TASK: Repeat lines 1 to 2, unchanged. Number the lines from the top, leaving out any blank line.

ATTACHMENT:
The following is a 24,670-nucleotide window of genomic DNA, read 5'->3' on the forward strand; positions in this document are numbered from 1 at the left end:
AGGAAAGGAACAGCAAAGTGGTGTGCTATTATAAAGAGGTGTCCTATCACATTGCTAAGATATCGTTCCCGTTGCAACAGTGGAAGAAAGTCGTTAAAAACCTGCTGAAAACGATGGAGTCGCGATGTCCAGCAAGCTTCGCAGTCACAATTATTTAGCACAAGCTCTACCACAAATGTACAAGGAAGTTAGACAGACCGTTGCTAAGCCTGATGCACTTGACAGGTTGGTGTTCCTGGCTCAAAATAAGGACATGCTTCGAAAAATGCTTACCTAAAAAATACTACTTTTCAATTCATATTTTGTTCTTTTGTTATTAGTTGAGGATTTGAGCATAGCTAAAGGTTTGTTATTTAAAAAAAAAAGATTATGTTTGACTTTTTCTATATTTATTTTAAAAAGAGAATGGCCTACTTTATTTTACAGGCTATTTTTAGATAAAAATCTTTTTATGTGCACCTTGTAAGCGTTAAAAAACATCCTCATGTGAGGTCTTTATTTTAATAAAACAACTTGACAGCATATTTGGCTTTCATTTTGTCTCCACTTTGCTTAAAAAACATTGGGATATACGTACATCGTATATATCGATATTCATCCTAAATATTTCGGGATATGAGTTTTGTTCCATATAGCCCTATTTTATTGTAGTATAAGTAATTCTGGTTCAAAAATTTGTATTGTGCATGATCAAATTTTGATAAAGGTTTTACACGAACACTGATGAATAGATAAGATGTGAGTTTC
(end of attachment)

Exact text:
The following is a 24,670-nucleotide window of genomic DNA, read 5'->3' on the forward strand; positions in this document are numbered from 1 at the left end:
AGGAAAGGAACAGCAAAGTGGTGTGCTATTATAAAGAGGTGTCCTATCACATTGCTAAGATATCGTTCCCGTTGCAACAGTGGAAGAAAGTCGTTAAAAACCTGCTGAAAACGATGGAGTCGCGATGTCCAGCAAGCTTCGCAGTCACAATTATTTAGCACAAGCTCTACCACAAATGTACAAGGAAGTTAGACAGACCGTTGCTAAGCCTGATGCACTTGACAGGTTGGTGTTCCTGGCTCAAAATAAGGACATGCTTCGAAAAATGCTTACCTAAAAAATACTACTTTTCAATTCATATTTTGTTCTTTTGTTATTAGTTGAGGATTTGAGCATAGCTAAAGGTTTGTTATTTAAAAAAAAAAGATTATGTTTGACTTTTTCTATATTTATTTTAAAAAGAGAATGGCCTACTTTATTTTACAGGCTATTTTTAGATAAAAATCTTTTTATGTGCACCTTGTAAGCGTTAAAAAACATCCTCATGTGAGGTCTTTATTTTAATAAAACAACTTGACAGCATATTTGGCTTTCATTTTGTCTCCACTTTGCTTAAAAAACATTGGGATATACGTACATCGTATATATCGATATTCATCCTAAATATTTCGGGATATGAGTTTTGTTCCATATAGCCCTATTTTATTGTAGTATAAGTAATTCTGGTTCAAAAATTTGTATTGTGCATGATCAAATTTTGATAAAGGTTTTACACGAACACTGATGAATAGATAAGATGTGAGTTTC